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DBIx::Class::MaterializedPath - efficiently retrieve and search trees with DBIx::Class


version 0.002001


 package A::Schema::Result::Category;

 use strict;
 use warnings;

 use base 'DBIx::Class::Core';



    id => {
       data_type => 'int',
       is_auto_increment => 1,

    parent_id => {
       data_type => 'int',
       is_nullable => 1, # root

    parent_path => {
       data_type => 'varchar',
       size      => 256,
       is_nullable => 1,

    name => {
       data_type => 'varchar',
       size      => 256,


   parent_category => 'A::Schema::Result::Category', 'parent_id'

   child_categories => 'A::Schema::Result::Category', 'parent_id'

 sub materialized_path_columns {
    return {
       parent => {
          parent_column                => 'parent_id',
          parent_fk_column             => 'id',
          materialized_path_column     => 'parent_path',
          include_self_in_path         => 1,
          include_self_in_reverse_path => 1,
          separator                    => '/',
          parent_relationship          => 'parent_category',
          children_relationship        => 'child_categories',
          full_path                    => 'ancestors',
          reverse_full_path            => 'descendants',



 my $child_rows = $row->descendants;

or better yet

 my $awesome_kids = $rs->search({ awesome => 1 })


Materialized path is a way to store trees in relational databases that results in very efficient retrieval, at the expense of space and more write-time queries.

This module makes using matpaths easy. The interface is somewhat unusual, but the benefit is that it creates actual relationships for the both directions of the tree, allowing you to use the powerful querying DBIx::Class already gives you.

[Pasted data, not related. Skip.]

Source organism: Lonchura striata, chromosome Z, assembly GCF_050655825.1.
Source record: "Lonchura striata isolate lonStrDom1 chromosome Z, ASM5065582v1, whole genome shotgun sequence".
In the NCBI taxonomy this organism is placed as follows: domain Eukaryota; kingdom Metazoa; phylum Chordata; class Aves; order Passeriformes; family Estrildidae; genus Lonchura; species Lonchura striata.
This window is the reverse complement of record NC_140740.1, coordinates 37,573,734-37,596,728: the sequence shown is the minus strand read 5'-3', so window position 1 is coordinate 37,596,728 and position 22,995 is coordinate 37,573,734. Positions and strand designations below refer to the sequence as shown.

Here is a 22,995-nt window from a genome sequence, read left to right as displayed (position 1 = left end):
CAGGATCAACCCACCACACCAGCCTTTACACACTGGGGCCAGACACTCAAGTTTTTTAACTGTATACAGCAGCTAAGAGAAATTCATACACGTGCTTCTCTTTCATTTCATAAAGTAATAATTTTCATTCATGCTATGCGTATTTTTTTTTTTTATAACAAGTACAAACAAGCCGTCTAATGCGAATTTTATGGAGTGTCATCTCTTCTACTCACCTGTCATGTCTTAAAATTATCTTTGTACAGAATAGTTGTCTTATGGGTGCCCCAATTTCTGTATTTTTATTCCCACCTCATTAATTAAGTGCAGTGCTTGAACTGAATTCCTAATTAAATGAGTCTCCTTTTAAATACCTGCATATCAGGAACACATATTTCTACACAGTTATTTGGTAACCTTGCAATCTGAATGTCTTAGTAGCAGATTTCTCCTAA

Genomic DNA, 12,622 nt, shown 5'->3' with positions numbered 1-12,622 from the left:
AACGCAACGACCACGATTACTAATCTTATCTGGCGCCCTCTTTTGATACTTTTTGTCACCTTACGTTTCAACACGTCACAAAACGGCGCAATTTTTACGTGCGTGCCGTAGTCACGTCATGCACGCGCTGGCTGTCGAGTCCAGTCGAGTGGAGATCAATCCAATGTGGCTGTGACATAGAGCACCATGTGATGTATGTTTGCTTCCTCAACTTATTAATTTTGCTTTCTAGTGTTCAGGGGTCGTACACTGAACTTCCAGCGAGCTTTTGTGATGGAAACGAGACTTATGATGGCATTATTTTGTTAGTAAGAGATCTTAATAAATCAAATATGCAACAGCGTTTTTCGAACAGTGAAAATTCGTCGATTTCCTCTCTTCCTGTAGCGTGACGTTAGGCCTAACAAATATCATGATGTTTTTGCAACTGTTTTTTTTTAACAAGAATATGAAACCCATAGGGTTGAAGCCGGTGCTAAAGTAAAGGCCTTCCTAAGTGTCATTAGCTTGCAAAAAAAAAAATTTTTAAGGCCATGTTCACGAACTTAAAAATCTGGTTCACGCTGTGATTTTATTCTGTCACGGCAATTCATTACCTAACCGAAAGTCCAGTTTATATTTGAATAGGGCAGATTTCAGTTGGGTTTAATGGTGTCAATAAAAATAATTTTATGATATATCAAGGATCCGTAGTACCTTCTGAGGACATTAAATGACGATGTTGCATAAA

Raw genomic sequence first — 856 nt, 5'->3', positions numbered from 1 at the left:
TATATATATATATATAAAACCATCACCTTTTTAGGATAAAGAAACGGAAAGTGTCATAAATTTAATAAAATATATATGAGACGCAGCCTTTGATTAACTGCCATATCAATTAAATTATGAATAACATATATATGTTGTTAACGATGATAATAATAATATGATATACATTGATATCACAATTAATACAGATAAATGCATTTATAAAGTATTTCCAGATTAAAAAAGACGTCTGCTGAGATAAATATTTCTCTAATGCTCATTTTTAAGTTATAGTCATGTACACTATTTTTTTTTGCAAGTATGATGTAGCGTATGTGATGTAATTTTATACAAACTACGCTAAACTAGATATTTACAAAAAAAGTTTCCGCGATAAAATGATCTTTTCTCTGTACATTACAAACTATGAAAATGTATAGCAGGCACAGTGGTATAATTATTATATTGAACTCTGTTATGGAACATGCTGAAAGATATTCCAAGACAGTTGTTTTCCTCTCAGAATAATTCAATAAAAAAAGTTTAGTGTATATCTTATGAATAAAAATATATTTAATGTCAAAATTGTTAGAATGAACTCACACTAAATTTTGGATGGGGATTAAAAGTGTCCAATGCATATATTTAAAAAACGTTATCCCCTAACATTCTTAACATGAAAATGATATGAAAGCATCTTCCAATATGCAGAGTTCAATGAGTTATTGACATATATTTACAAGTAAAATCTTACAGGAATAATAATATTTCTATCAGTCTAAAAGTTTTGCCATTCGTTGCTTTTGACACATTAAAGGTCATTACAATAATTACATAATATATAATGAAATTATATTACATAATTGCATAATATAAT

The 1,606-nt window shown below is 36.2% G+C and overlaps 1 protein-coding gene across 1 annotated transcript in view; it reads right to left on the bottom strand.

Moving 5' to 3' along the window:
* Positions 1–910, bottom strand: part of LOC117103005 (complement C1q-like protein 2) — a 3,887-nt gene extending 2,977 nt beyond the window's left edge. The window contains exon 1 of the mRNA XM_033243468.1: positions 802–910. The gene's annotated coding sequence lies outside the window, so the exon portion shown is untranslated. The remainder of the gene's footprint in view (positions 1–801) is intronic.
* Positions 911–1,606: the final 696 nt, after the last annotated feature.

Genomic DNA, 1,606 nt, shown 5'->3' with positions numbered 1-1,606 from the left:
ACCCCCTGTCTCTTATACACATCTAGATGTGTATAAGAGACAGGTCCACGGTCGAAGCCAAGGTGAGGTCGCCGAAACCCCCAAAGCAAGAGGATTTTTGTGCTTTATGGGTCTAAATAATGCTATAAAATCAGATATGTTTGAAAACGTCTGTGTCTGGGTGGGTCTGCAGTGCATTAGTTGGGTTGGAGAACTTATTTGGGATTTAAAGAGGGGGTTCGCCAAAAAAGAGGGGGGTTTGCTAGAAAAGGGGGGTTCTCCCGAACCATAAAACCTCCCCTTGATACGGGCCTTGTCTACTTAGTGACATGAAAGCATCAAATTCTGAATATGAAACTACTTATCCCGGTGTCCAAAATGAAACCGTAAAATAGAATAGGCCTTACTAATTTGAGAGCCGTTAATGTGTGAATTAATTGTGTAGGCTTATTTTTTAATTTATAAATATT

The first strange part of the interface is that the call to load_components must come after the call to table. The next strange bit is that the way you define all of the metadata about your matpath is by defining a subroutine called materialized_path_columns. The subroutine must return a hashref where the key is name of your path (currently unused) and the value is the metadata for the path. Here are the parts that need to be defined in the metadata:

  • parent_column - the column that points directly to the parent row, for example parent_id.

  • parent_fk_column - the column that parent_column points to, for example id.

  • materialized_path_column - the column that contains the materialized path. One thing to note here is that the width of the column defines how deep your tree can be. For example if the number of digits for most of your id's is three, and your materialized path column is 255 characters wide, you can support a depth of something like 63 levels, because each level in the tree is q(/) . "$id", so 255/4 ~~ 63. An example for this might be parent_materialized_path.

  • parent_relationship - the direct relationship to your parent row

  • children_relationship - the direct relationship to your child rows

  • full_path - the name of the relationship that this materialized path will define for all parents. For example, ancestry.

  • reverse_full_path - the name of the relationship that this materialized path will define for all children. For example, descendants.

  • include_self_in_path - (optional) I've found that it's often helpful to include the current row in the full ancestry. For example if your path is a for categorization system you probably want to turn this on.

  • include_self_in_reverse_path - (optional) see above, but for chilren instead of parents

  • separator - (optional) defaults to /. If you don't know what this is for just ignore it.


Arthur Axel "fREW" Schmidt <>


This software is copyright (c) 2014 by Arthur Axel "fREW" Schmidt.

This is free software; you can redistribute it and/or modify it under the same terms as the Perl 5 programming language system itself.